David Dunlop David Dunlop is offline
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A little bit more progress on this project over the holidays.

I have now mapped out, and drilled the holes in the adapter case for the connector cable assembly and the four rubber feet on the bottom. Next step will be painting the case a flat black primer. After it has cured, a coat of wrinkle black will be applied and allowed to cure.

David
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  #24  
Old 01-01-19, 07:06
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Default Sockets

Interesting about the British versus North American valve sockets. Right from the beginning of local military wireless production here ,around 1939, they decided to use the North American standard valve base configuration. Who made that decision I don't know .The 11 set (Aust ) and all of the other wartime built sets I've come across utilize the North American valve configuration.
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  #25  
Old 06-01-19, 23:25
David Dunlop David Dunlop is offline
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The Adapter Case has now received a coat of Satin Flat Black Base. Once it has cured for a bit, the final Wrinkle Black will be applied.

David
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  #26  
Old 10-01-19, 00:38
Chris Suslowicz Chris Suslowicz is offline
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Quote:
Originally Posted by Mike Kelly View Post
Interesting about the British versus North American valve sockets. Right from the beginning of local military wireless production here ,around 1939, they decided to use the North American standard valve base configuration. Who made that decision I don't know .The 11 set (Aust ) and all of the other wartime built sets I've come across utilize the North American valve configuration.
I suspect that was a purely pragmatic decision. America is closer to Australia than England, there would be far less of a threat from enemy action (at least, initially), and England couldn't make enough wireless sets for its own use anyway.

There was almost cetainly existing commercial trade since the AWA manufactured version of the WS19 used the Australian (I assume) versions of the American valves rather than the UK/US market ones. (The usual "dominate your market by making your kit dependent on your own manufactured parts" trick.)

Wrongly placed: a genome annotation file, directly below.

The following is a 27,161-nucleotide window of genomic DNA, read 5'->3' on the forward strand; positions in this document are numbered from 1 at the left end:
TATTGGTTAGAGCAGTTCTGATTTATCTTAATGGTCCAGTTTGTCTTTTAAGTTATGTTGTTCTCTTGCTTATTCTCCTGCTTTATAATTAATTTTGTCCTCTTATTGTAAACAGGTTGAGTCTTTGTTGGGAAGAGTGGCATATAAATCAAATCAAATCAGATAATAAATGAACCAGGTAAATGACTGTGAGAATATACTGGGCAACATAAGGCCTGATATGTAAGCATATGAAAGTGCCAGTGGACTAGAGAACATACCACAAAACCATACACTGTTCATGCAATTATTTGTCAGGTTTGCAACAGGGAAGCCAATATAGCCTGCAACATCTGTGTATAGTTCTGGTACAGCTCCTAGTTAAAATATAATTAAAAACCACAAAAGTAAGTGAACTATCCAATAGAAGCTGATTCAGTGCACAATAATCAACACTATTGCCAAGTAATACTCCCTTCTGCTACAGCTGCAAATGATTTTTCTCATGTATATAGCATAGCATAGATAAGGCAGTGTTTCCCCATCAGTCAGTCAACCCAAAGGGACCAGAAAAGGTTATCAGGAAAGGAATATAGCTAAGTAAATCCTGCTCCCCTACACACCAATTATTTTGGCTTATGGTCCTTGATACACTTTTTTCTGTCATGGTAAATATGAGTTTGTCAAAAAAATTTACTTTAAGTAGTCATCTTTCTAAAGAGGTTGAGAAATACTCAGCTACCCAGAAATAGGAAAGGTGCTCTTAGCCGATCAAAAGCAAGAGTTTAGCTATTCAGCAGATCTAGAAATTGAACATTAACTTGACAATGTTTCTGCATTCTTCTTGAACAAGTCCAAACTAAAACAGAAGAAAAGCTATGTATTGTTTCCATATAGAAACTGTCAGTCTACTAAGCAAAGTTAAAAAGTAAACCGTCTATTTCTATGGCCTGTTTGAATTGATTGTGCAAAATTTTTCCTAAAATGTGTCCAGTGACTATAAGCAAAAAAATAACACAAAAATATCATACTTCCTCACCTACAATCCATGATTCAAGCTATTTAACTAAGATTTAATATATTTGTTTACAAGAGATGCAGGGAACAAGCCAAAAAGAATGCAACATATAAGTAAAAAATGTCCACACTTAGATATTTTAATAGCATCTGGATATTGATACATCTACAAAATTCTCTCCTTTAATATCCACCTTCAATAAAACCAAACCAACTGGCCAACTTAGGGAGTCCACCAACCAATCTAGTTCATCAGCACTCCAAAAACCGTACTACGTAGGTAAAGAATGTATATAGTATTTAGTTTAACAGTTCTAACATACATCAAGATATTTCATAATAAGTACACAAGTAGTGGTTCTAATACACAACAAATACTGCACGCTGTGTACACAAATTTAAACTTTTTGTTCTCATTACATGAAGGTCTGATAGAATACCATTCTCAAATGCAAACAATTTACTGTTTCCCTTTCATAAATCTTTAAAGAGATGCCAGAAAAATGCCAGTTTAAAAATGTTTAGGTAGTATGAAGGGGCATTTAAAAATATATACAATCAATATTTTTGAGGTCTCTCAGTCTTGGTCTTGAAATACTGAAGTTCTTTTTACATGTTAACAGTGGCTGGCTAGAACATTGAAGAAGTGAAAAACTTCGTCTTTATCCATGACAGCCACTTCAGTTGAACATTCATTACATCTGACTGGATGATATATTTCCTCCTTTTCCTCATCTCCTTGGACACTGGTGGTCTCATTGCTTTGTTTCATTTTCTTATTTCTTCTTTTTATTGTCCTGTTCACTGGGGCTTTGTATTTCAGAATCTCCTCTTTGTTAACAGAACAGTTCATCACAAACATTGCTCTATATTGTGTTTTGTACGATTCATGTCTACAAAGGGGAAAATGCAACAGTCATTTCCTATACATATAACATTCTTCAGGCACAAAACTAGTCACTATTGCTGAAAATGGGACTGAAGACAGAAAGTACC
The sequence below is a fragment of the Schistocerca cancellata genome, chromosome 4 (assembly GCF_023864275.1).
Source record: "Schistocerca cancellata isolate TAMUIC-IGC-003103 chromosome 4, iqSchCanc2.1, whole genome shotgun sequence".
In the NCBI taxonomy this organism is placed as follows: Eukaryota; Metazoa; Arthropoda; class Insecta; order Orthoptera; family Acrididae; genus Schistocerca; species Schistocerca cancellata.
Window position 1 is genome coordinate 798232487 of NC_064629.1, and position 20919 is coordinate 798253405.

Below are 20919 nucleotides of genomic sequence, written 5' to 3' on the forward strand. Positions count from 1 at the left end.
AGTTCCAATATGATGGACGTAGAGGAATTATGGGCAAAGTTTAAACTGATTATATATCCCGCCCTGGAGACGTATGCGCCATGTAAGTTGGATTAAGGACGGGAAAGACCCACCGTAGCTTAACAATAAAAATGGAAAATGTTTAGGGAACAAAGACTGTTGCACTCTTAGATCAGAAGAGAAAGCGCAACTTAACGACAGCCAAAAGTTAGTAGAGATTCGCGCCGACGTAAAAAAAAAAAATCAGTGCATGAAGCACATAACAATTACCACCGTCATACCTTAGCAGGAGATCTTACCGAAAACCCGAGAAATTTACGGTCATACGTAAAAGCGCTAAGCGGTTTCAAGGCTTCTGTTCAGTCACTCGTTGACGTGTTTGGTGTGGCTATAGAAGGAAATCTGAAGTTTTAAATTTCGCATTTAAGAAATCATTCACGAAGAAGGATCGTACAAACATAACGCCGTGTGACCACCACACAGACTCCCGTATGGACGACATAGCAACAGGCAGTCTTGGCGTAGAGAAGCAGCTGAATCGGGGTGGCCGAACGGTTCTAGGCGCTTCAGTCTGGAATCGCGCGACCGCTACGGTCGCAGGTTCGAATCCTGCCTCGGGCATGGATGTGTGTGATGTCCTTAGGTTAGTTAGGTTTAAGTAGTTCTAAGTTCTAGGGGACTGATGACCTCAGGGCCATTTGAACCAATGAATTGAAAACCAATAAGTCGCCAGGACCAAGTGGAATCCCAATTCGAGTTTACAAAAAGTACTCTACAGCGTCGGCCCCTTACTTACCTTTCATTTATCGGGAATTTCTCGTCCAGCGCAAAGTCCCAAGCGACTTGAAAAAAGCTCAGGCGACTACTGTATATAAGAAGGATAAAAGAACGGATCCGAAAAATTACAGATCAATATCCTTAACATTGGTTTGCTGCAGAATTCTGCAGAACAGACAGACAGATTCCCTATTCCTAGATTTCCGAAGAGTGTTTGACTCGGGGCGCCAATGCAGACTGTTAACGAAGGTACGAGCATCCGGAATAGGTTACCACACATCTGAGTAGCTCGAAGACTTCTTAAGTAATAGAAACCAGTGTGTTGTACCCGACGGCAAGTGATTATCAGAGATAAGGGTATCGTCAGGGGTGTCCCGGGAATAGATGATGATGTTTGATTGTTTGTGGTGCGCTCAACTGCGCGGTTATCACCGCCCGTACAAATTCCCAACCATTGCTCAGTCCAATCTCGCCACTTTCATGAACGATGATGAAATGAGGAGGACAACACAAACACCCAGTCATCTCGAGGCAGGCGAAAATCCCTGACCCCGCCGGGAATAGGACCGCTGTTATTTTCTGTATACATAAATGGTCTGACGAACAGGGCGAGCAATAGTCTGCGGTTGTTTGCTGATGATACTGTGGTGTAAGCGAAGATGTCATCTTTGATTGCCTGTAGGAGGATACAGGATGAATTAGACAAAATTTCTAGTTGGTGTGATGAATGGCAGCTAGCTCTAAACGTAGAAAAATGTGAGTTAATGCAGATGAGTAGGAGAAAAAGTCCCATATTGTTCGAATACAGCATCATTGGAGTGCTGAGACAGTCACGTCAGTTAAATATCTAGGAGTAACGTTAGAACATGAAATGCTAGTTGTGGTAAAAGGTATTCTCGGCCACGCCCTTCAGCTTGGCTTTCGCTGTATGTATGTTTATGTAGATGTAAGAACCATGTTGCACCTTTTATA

Chris.
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  #27  
Old 10-01-19, 13:02
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Quote:
Originally Posted by Chris Suslowicz View Post
I suspect that was a purely pragmatic decision. America is closer to Australia than England, there would be far less of a threat from enemy action (at least, initially), and England couldn't make enough wireless sets for its own use anyway.

There was almost cetainly existing commercial trade since the AWA manufactured version of the WS19 used the Australian (I assume) versions of the American valves rather than the UK/US market ones. (The usual "dominate your market by making your kit dependent on your own manufactured parts" trick.)

Chris.
Hi

Yes that pretty well sums it up. The AWA 19 set was fitted with valves such as the ..6U7G as rf and if amps ..AWA made their own valves branded as AWV . I read an interesting article by a chap who worked at AWV , he described how they modified contemporary US made valves to suit the local Australian manufacturing conditions.


The little infantry 108 sets had those short squat GT series octal based valves
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  #28  
Old 14-01-19, 21:18
David Dunlop David Dunlop is offline
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Sorry, Bruce. Another measurement request, which I think will be the final one.

How much cable did they provide between it’s exit point from the case to where it is clamped to the octal plug?

No rush. Whenever you have a chance.

David
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  #29  
Old 14-01-19, 22:19
Bruce MacMillan Bruce MacMillan is offline
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6.5". With the TV7 tester it is enough to bend around and fit into the clip.
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  #30  
Old 15-01-19, 03:56
David Dunlop David Dunlop is offline
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Thank you, Bruce. Much appreciated.

David